Pareto Tent People of America Give Thanks on Thanksgiving Day
written by Last Mover, November 27, 2013 6:29

You don't say, Stephen Roach. That happened to me the other day as well.

I was standing around in the middle of middle class America watching some homeless Americans having an American Thanksgiving dinner in a makeshift American tent.

I kept telling them to stop eating their own capital, to take advantage of their comparative advantage and forego more consumption and save more for the future so they could have a better tent.

They kept saying they were victims of the paradox of thrift, because everyone was saving in a depressed economy they couldn't spend anymore on Chinese goods in big box stores for a better tent, nor could they make a better tent in America for lack of jobs.

In fact, they actually claimed they were operating on the very edge of their production possibility curve so there was nothing they could trade off to be better off. They even called themselves the Pareto Tent People.

I lectured them with tough love economics, reminding them they were running a trade deficit inside their own tent, consuming more than they were producing beyond their production possibility curve which could result in inflation if they kept it up with no increased output from the supply side to push the production possibility curve upwards and outwards with more real output.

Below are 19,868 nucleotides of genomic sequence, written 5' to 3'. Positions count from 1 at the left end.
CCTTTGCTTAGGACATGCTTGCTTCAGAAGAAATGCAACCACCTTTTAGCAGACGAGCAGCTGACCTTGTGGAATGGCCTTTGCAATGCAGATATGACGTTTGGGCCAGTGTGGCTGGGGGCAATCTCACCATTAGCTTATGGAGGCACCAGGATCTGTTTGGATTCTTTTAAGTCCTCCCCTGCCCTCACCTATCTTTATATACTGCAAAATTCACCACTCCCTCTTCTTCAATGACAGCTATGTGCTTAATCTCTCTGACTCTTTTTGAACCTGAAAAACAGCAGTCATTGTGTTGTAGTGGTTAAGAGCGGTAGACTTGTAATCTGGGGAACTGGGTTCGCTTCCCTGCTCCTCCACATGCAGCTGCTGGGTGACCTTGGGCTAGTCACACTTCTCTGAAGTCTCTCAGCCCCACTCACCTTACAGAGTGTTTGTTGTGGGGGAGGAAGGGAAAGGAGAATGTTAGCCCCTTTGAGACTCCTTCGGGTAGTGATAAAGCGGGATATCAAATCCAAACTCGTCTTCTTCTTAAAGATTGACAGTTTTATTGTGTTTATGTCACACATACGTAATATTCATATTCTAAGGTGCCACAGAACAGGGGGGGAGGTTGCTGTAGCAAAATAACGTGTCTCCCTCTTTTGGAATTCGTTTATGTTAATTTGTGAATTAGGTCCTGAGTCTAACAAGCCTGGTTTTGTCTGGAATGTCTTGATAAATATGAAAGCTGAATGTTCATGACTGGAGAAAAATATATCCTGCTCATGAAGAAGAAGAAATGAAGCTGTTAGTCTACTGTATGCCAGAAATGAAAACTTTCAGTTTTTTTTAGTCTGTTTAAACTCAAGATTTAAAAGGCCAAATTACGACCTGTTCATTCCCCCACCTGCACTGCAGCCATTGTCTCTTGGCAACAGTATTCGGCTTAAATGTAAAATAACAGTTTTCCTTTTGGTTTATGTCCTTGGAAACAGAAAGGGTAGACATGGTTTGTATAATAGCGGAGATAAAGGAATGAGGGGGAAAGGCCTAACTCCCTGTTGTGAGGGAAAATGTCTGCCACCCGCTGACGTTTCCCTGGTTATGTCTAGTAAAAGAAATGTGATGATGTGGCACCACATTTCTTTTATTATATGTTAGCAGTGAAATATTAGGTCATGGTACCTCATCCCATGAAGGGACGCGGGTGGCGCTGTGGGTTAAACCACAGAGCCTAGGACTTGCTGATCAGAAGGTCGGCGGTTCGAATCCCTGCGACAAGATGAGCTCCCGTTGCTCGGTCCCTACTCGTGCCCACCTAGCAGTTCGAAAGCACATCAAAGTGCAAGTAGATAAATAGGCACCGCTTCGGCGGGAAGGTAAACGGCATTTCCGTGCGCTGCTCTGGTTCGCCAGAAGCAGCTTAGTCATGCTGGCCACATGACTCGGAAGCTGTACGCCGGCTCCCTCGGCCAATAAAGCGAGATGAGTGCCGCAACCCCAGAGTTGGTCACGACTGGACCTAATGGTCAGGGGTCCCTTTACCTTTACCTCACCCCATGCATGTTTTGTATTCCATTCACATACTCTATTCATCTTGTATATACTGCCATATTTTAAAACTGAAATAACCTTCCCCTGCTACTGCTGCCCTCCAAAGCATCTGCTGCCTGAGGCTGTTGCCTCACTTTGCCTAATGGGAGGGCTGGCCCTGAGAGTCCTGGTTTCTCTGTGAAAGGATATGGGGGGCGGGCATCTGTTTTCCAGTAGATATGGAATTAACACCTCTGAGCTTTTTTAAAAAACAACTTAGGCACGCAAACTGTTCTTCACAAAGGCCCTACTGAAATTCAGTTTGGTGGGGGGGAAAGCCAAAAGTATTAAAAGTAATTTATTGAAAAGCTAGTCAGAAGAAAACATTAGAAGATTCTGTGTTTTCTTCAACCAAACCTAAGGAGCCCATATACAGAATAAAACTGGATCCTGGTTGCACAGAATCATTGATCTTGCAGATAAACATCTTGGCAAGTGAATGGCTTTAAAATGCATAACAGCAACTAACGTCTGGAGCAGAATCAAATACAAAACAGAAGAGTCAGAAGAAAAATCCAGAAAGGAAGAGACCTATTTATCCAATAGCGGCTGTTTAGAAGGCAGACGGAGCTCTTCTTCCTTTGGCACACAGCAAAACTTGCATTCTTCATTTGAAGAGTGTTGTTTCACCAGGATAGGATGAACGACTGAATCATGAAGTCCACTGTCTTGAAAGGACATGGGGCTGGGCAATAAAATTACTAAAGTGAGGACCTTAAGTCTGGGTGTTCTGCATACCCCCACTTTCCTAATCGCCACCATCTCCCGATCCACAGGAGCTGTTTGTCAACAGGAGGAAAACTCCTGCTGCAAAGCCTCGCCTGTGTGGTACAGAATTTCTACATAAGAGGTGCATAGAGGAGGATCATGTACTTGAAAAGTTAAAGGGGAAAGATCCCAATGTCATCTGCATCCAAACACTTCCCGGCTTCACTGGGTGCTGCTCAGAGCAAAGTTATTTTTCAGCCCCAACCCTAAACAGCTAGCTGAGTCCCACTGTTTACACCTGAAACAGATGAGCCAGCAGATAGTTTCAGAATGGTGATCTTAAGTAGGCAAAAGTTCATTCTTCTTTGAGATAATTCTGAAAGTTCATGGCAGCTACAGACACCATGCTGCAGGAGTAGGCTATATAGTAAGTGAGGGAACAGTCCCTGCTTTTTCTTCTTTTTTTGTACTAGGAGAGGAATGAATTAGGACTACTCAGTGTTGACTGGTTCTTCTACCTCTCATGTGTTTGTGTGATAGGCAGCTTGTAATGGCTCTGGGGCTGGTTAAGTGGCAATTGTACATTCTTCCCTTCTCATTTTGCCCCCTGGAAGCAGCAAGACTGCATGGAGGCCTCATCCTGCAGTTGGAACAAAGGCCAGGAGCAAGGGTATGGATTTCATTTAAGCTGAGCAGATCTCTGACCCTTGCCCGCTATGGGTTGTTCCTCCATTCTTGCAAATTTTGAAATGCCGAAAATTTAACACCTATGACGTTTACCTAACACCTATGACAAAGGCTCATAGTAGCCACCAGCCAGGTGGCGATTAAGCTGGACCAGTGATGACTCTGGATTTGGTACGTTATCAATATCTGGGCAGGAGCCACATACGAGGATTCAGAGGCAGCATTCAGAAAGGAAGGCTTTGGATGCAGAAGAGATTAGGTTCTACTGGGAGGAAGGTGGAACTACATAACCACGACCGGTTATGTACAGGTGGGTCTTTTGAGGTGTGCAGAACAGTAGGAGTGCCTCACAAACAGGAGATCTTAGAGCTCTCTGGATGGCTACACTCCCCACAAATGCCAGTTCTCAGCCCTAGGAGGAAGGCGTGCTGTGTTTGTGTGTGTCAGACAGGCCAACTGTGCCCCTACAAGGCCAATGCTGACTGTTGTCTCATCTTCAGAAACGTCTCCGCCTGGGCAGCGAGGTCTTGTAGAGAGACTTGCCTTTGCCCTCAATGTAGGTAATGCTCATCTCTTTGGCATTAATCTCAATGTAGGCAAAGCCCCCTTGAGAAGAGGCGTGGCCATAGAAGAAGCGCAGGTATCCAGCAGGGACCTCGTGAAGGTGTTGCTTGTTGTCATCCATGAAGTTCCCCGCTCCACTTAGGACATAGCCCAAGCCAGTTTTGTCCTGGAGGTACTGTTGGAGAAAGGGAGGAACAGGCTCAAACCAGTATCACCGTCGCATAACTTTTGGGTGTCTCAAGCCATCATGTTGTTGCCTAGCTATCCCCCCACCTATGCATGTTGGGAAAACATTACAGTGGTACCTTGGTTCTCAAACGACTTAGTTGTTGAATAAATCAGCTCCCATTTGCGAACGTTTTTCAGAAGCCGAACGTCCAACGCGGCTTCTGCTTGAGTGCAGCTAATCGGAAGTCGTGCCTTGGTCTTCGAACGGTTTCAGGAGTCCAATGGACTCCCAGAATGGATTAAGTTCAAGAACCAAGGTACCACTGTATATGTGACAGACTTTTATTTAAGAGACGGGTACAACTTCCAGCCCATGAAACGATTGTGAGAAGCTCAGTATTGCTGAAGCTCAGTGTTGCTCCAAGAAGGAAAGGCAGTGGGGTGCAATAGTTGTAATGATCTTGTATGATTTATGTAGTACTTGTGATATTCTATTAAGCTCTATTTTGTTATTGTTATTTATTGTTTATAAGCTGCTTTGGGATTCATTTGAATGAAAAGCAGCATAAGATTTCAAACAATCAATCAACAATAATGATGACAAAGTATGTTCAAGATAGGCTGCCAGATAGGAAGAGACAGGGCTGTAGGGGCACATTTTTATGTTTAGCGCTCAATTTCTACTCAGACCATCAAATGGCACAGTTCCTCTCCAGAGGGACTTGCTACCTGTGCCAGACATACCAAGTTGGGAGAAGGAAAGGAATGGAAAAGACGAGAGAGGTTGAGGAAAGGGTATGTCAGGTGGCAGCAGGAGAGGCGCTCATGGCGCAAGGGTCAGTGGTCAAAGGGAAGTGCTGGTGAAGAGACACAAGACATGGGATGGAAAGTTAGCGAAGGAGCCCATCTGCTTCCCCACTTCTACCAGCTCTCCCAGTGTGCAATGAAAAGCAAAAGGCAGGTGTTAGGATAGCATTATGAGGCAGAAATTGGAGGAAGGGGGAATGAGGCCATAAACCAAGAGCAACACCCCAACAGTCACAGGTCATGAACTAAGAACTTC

Now that China has decided to stop producing more than it consumes so America can consume more of what it produces, America's Pareto Tent People must move quickly on this matter to balance and clear the global markets as usual and maintain the full unemployment, underemployment and disemployment of labor as always.

Don't take the takers bait America. Consume less of what you produce America, because you can't afford to buy it with debt financed by China anymore. Chronic massive unemployment and skipping dinner is the safe way to a better tent to live in America.

Never forget, unlike comparative advantage where both trading partners are better off, under Pareto welfare only one partner need be better off. The rest, like America's Pareto Tent People, qualify by being no worse off.

Count your blessings for what you have as makers of tents ordinners America, not as takers of tents anddinners. Forego consumption now and make at least one American better off and no American worse off.
written by dax, November 27, 2013 7:03
"The sluggish recovery and high unemployment make the shift to fewer imports easier not harder."

I agree with this.